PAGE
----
Seeking Harmony: The Value of Precollegiate Philosophy
Like a blast of audible punctuation, the beauty of a staccato note is in its brevity. Forcibly separated from the surrounding melody, the point of such music is precisely its pointedness: It highlights a song by jarring the listener with an abrupt, disconnected sound. But a song composed only of staccato notes would sound, at best, unsettling and, at its worst, cacophonous.
Sadly, this is the face of public education: Students spend roughly 12 years learning a jumbled, disconnected collection of subjects without the benefit of a guiding principle to tie them together into a holistic approach to life. As they wander the hallways of our schools without a unified sense of meaning or purpose for their efforts (apart from the escape that graduation offers), students may be able to pass a test, but find themselves ill-equipped to function in the real world. Our students must become more than mere graduates. They need to become the best citizens possible, capable of contributing to the public discourse and the common good. They need a workshop, a studio, an arena for critical thinking where they can integrate deep ideas into their daily perspectives. They need to be trained in philosophy.
In many ways, the value of precollegiate study in philosophy is readily apparent. Not only will students be exposed to challenging concepts, but they also will gain experience in asking thoughtful questions, rigorously working through arguments, and recognizing the importance of giving reasons for the beliefs they hold. Philosophy is not simply a habit of asking obvious questions draped in an aura of profundity; it is an exercise in analyzing the way we come to know everything that we come to know—and asking why we should care about it.
While philosophy does sometimes focus on esoteric topics like the philosophy of existence (metaphysics) or the philosophy of knowledge itself (epistemology), we can just as easily discuss one’s philosophy of science, of history, of art, and so on by asking: “What is ‘science,’ and how should it be practiced?” The key is to approach each discipline with a sensitivity for the arguments at work within it; to see how each experiment, each text, each painting or performance piece operates implicitly from a particular perspective to communicate some collection of possible truths. An eye for these matters is what philosophical education helps to open.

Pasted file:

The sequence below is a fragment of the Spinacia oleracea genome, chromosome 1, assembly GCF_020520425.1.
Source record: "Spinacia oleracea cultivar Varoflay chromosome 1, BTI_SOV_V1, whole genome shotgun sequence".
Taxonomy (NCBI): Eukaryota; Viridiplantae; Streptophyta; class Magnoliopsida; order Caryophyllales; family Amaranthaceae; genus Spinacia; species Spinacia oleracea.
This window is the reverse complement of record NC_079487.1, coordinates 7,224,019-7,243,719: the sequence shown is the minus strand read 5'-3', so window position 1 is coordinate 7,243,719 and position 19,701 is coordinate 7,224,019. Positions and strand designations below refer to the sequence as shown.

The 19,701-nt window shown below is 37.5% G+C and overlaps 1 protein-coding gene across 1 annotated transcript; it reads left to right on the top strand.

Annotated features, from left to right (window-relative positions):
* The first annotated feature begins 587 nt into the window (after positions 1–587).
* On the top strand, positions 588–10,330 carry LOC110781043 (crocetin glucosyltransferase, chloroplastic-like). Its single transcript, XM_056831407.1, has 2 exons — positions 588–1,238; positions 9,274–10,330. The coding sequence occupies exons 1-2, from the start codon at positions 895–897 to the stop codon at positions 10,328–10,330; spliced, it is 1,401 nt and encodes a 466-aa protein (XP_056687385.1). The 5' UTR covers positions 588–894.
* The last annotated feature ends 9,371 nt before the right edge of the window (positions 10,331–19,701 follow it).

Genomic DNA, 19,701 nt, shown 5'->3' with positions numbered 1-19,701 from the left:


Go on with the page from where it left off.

In this way, studies in philosophy can help precollegiate students to begin integrating the disparate pieces of their education into a comprehensive perspective on how to act in the world: a philosophy of life. For example, consider the Academy founded by Plato. While Plato was concerned with topics ranging from moral purity to pedagogy to politics, legend tells us that an inscription above the entrance to his school read, “Let No One Ignorant of Geometry Enter.” Plato recognized that the functionality of arithmetic could only be consistent if there is something more fundamentally consistent about our universe that allows it to be so. Math, to Plato, was evidence for something like God. The point is that by thinking philosophically about geometry, Plato was able to draw deeper conclusions about reality. In a similar fashion, our students should be able to thoughtfully incorporate truths from each of their classes into their own approaches to life.
As teachers, the danger in leading such study is the necessity of teaching open-endedly, tailoring lessons to individual students as much as possible. Studies in philosophy cannot be allowed to devolve into acts of brainwashing, where views of the world are simply preached; the point of this type of class is to allow students the opportunity to begin processing how their other lessons fit together in meaningful ways. By equipping students with the tools to assess the accuracy and consistency of their own beliefs, we can provide them with the ability to begin drawing interdisciplinary conclusions that have real-world implications. The history of philosophy is rife with examples of men and women who, by thinking about deep questions, did precisely this. These exemplars can serve both as inspirational models and technical case studies for how our students can do likewise.
Moreover, philosophical education is a gift of confidence in one’s own beliefs and abilities. By teaching students how to draw well-founded conclusions from defendable premises, we help to assure them that they are on the right track about the things that they believe. The self-confidence that comes from such assurance can be a powerful motivator for further study—particularly in the face of external criticism or internal doubt. Philosophy offers more than simple things to believe: It provides students with the ability to figure out for themselves whether they should believe something—and why.
Incorporating philosophy into the standard precollegiate curriculum would be a powerful step in combating the disjunctiveness of the present school model. Education no longer follows an intentional narrative that leads students along the path toward becoming productive members of society. Instead, we are left with a meaningless collection of disconnected facts that are devoid of any overarching worldview. Philosophy can help equip our students to tie these loose ends together into useful perspectives that can shape them into responsible citizens. It is the study of philosophy, with the goal of forming a personal worldview, that can turn a student’s education from a blended mixture of staccato notes into something harmoniously symphonic.